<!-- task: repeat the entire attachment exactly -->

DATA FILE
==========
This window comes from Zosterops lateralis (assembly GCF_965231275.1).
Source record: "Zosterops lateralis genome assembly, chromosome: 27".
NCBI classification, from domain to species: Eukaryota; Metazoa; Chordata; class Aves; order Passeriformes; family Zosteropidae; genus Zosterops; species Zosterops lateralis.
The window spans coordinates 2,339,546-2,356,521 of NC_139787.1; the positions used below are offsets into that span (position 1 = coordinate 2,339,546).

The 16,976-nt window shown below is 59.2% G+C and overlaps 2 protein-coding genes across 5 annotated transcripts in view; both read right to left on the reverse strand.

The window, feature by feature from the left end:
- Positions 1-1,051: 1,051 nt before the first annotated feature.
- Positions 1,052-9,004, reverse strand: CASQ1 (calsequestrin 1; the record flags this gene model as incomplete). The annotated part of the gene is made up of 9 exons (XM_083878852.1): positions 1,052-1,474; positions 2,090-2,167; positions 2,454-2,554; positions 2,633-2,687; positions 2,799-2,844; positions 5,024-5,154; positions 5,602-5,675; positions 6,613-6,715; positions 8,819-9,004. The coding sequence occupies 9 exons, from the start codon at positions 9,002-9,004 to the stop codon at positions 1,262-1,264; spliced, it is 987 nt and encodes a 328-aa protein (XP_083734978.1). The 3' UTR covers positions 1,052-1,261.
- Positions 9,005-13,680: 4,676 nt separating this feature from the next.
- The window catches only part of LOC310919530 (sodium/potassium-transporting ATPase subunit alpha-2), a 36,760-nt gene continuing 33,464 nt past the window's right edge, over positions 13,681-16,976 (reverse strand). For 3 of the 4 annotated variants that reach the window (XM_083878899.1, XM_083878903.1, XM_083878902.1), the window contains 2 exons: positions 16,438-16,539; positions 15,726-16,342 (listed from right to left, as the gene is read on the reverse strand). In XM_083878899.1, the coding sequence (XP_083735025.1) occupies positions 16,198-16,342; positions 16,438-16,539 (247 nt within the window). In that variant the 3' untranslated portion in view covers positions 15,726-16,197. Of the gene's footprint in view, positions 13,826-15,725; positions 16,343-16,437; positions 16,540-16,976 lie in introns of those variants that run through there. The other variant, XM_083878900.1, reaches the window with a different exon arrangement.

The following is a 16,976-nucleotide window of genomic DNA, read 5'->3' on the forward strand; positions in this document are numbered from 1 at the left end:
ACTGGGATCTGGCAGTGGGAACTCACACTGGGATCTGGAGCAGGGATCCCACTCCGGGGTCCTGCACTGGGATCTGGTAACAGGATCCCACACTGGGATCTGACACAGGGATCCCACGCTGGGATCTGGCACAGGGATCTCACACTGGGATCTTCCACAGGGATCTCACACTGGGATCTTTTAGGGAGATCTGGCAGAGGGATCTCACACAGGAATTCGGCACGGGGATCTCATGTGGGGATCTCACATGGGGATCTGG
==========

This window comes from Zosterops lateralis (assembly GCF_965231275.1).
Source record: "Zosterops lateralis genome assembly, chromosome: 27".
NCBI classification, from domain to species: Eukaryota; Metazoa; Chordata; class Aves; order Passeriformes; family Zosteropidae; genus Zosterops; species Zosterops lateralis.
The window spans coordinates 2,339,546-2,356,521 of NC_139787.1; the positions used below are offsets into that span (position 1 = coordinate 2,339,546).

The 16,976-nt window shown below is 59.2% G+C and overlaps 2 protein-coding genes across 5 annotated transcripts in view; both read right to left on the reverse strand.

The window, feature by feature from the left end:
- Positions 1-1,051: 1,051 nt before the first annotated feature.
- Positions 1,052-9,004, reverse strand: CASQ1 (calsequestrin 1; the record flags this gene model as incomplete). The annotated part of the gene is made up of 9 exons (XM_083878852.1): positions 1,052-1,474; positions 2,090-2,167; positions 2,454-2,554; positions 2,633-2,687; positions 2,799-2,844; positions 5,024-5,154; positions 5,602-5,675; positions 6,613-6,715; positions 8,819-9,004. The coding sequence occupies 9 exons, from the start codon at positions 9,002-9,004 to the stop codon at positions 1,262-1,264; spliced, it is 987 nt and encodes a 328-aa protein (XP_083734978.1). The 3' UTR covers positions 1,052-1,261.
- Positions 9,005-13,680: 4,676 nt separating this feature from the next.
- The window catches only part of LOC310919530 (sodium/potassium-transporting ATPase subunit alpha-2), a 36,760-nt gene continuing 33,464 nt past the window's right edge, over positions 13,681-16,976 (reverse strand). For 3 of the 4 annotated variants that reach the window (XM_083878899.1, XM_083878903.1, XM_083878902.1), the window contains 2 exons: positions 16,438-16,539; positions 15,726-16,342 (listed from right to left, as the gene is read on the reverse strand). In XM_083878899.1, the coding sequence (XP_083735025.1) occupies positions 16,198-16,342; positions 16,438-16,539 (247 nt within the window). In that variant the 3' untranslated portion in view covers positions 15,726-16,197. Of the gene's footprint in view, positions 13,826-15,725; positions 16,343-16,437; positions 16,540-16,976 lie in introns of those variants that run through there. The other variant, XM_083878900.1, reaches the window with a different exon arrangement.

The following is a 16,976-nucleotide window of genomic DNA, read 5'->3' on the forward strand; positions in this document are numbered from 1 at the left end:
ACTGGGATCTGGCAGTGGGAACTCACACTGGGATCTGGAGCAGGGATCCCACTCCGGGGTCCTGCACTGGGATCTGGTAACAGGATCCCACACTGGGATCTGACACAGGGATCCCACGCTGGGATCTGGCACAGGGATCTCACACTGGGATCTTCCACAGGGATCTCACACTGGGATCTTTTAGGGAGATCTGGCAGAGGGATCTCACACAGGAATTCGGCACGGGGATCTCATGTGGGGATCTCACATGGGGATCTGG